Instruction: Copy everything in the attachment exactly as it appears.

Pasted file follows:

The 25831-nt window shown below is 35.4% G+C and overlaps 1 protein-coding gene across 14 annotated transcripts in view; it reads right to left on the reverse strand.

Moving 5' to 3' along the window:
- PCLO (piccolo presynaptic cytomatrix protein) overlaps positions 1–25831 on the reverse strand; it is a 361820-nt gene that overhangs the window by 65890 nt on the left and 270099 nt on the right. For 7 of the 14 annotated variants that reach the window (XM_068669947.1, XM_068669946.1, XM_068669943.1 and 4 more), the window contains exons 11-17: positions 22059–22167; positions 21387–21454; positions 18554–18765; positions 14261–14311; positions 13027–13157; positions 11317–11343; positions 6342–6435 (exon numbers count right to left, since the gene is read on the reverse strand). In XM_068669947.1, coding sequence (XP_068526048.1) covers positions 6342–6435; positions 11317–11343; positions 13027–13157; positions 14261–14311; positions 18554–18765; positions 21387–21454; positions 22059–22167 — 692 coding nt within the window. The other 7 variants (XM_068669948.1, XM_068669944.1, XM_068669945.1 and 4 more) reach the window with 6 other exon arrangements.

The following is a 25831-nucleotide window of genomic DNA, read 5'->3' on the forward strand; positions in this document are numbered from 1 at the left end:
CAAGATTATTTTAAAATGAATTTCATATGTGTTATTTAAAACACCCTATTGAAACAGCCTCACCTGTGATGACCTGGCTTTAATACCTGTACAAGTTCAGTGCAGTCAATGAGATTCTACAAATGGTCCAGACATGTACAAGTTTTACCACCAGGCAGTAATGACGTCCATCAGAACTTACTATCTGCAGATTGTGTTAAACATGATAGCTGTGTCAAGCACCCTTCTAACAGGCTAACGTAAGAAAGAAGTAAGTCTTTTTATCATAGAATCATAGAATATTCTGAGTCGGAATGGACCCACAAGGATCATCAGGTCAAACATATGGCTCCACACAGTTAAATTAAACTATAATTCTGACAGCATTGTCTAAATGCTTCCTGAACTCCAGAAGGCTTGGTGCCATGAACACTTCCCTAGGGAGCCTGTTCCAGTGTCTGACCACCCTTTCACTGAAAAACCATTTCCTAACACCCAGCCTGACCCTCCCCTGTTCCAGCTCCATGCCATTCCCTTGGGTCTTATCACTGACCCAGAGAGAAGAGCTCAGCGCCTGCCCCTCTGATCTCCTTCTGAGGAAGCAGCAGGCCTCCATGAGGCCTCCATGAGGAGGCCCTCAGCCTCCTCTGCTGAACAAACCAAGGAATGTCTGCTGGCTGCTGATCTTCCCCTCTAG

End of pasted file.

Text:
The 25831-nt window shown below is 35.4% G+C and overlaps 1 protein-coding gene across 14 annotated transcripts in view; it reads right to left on the reverse strand.

Moving 5' to 3' along the window:
- PCLO (piccolo presynaptic cytomatrix protein) overlaps positions 1–25831 on the reverse strand; it is a 361820-nt gene that overhangs the window by 65890 nt on the left and 270099 nt on the right. For 7 of the 14 annotated variants that reach the window (XM_068669947.1, XM_068669946.1, XM_068669943.1 and 4 more), the window contains exons 11-17: positions 22059–22167; positions 21387–21454; positions 18554–18765; positions 14261–14311; positions 13027–13157; positions 11317–11343; positions 6342–6435 (exon numbers count right to left, since the gene is read on the reverse strand). In XM_068669947.1, coding sequence (XP_068526048.1) covers positions 6342–6435; positions 11317–11343; positions 13027–13157; positions 14261–14311; positions 18554–18765; positions 21387–21454; positions 22059–22167 — 692 coding nt within the window. The other 7 variants (XM_068669948.1, XM_068669944.1, XM_068669945.1 and 4 more) reach the window with 6 other exon arrangements.

The following is a 25831-nucleotide window of genomic DNA, read 5'->3' on the forward strand; positions in this document are numbered from 1 at the left end:
CAAGATTATTTTAAAATGAATTTCATATGTGTTATTTAAAACACCCTATTGAAACAGCCTCACCTGTGATGACCTGGCTTTAATACCTGTACAAGTTCAGTGCAGTCAATGAGATTCTACAAATGGTCCAGACATGTACAAGTTTTACCACCAGGCAGTAATGACGTCCATCAGAACTTACTATCTGCAGATTGTGTTAAACATGATAGCTGTGTCAAGCACCCTTCTAACAGGCTAACGTAAGAAAGAAGTAAGTCTTTTTATCATAGAATCATAGAATATTCTGAGTCGGAATGGACCCACAAGGATCATCAGGTCAAACATATGGCTCCACACAGTTAAATTAAACTATAATTCTGACAGCATTGTCTAAATGCTTCCTGAACTCCAGAAGGCTTGGTGCCATGAACACTTCCCTAGGGAGCCTGTTCCAGTGTCTGACCACCCTTTCACTGAAAAACCATTTCCTAACACCCAGCCTGACCCTCCCCTGTTCCAGCTCCATGCCATTCCCTTGGGTCTTATCACTGACCCAGAGAGAAGAGCTCAGCGCCTGCCCCTCTGATCTCCTTCTGAGGAAGCAGCAGGCCTCCATGAGGCCTCCATGAGGAGGCCCTCAGCCTCCTCTGCTGAACAAACCAAGGAATGTCTGCTGGCTGCTGATCTTCCCCTCTAG